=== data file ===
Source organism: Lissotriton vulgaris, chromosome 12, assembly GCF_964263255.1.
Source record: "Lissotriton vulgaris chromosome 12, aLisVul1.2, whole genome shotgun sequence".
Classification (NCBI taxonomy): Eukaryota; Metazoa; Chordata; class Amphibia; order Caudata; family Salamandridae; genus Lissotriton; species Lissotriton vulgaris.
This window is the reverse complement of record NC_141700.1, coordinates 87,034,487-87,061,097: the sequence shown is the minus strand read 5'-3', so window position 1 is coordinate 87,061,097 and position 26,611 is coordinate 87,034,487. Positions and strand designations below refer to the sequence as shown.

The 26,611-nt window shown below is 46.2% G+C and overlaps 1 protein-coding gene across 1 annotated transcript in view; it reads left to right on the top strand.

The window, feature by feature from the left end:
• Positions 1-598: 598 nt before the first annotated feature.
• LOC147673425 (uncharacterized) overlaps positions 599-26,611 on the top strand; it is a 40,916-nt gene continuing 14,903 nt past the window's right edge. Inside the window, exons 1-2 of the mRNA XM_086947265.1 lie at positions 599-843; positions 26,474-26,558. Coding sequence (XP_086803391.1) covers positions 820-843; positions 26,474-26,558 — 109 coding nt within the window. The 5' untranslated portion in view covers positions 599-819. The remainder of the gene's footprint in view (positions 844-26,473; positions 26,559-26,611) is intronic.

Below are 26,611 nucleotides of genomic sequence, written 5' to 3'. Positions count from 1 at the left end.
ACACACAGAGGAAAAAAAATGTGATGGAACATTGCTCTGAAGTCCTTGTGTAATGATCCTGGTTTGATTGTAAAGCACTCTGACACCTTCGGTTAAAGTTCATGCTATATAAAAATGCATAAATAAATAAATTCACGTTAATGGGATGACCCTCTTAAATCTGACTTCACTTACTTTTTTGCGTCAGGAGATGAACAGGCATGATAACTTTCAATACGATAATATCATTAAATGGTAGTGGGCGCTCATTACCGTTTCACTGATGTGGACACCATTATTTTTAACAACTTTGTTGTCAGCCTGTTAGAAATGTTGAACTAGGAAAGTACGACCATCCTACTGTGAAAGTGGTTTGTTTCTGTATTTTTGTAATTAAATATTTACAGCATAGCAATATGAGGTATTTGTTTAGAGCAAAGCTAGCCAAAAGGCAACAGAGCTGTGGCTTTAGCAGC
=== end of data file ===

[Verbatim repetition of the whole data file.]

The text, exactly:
Source organism: Lissotriton vulgaris, chromosome 12, assembly GCF_964263255.1.
Source record: "Lissotriton vulgaris chromosome 12, aLisVul1.2, whole genome shotgun sequence".
Classification (NCBI taxonomy): Eukaryota; Metazoa; Chordata; class Amphibia; order Caudata; family Salamandridae; genus Lissotriton; species Lissotriton vulgaris.
This window is the reverse complement of record NC_141700.1, coordinates 87,034,487-87,061,097: the sequence shown is the minus strand read 5'-3', so window position 1 is coordinate 87,061,097 and position 26,611 is coordinate 87,034,487. Positions and strand designations below refer to the sequence as shown.

The 26,611-nt window shown below is 46.2% G+C and overlaps 1 protein-coding gene across 1 annotated transcript in view; it reads left to right on the top strand.

The window, feature by feature from the left end:
• Positions 1-598: 598 nt before the first annotated feature.
• LOC147673425 (uncharacterized) overlaps positions 599-26,611 on the top strand; it is a 40,916-nt gene continuing 14,903 nt past the window's right edge. Inside the window, exons 1-2 of the mRNA XM_086947265.1 lie at positions 599-843; positions 26,474-26,558. Coding sequence (XP_086803391.1) covers positions 820-843; positions 26,474-26,558 — 109 coding nt within the window. The 5' untranslated portion in view covers positions 599-819. The remainder of the gene's footprint in view (positions 844-26,473; positions 26,559-26,611) is intronic.

Below are 26,611 nucleotides of genomic sequence, written 5' to 3'. Positions count from 1 at the left end.
ACACACAGAGGAAAAAAAATGTGATGGAACATTGCTCTGAAGTCCTTGTGTAATGATCCTGGTTTGATTGTAAAGCACTCTGACACCTTCGGTTAAAGTTCATGCTATATAAAAATGCATAAATAAATAAATTCACGTTAATGGGATGACCCTCTTAAATCTGACTTCACTTACTTTTTTGCGTCAGGAGATGAACAGGCATGATAACTTTCAATACGATAATATCATTAAATGGTAGTGGGCGCTCATTACCGTTTCACTGATGTGGACACCATTATTTTTAACAACTTTGTTGTCAGCCTGTTAGAAATGTTGAACTAGGAAAGTACGACCATCCTACTGTGAAAGTGGTTTGTTTCTGTATTTTTGTAATTAAATATTTACAGCATAGCAATATGAGGTATTTGTTTAGAGCAAAGCTAGCCAAAAGGCAACAGAGCTGTGGCTTTAGCAGC